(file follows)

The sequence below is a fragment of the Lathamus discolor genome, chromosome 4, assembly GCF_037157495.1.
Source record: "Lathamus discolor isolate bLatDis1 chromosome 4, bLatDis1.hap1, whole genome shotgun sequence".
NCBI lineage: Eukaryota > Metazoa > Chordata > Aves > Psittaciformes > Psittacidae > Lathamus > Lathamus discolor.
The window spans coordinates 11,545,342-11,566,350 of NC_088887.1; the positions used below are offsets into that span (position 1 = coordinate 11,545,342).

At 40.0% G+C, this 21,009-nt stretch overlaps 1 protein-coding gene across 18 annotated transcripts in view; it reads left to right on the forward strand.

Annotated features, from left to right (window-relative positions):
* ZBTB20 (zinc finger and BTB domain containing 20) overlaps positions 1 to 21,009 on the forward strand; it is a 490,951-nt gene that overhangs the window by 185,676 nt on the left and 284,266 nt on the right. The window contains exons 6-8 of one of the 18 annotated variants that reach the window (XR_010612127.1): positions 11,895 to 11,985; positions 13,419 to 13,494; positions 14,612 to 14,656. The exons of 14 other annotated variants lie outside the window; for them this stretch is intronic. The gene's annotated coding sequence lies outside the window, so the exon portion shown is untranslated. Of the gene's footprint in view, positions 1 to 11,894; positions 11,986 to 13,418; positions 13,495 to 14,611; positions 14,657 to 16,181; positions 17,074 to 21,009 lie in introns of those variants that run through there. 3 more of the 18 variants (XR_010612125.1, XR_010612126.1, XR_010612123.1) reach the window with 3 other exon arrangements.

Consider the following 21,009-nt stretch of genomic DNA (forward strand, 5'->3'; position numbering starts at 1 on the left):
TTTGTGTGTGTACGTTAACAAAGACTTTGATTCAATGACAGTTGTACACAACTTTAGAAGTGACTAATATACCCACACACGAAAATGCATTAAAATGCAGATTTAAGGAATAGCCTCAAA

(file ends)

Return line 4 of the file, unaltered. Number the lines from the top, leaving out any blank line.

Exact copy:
The window spans coordinates 11,545,342-11,566,350 of NC_088887.1; the positions used below are offsets into that span (position 1 = coordinate 11,545,342).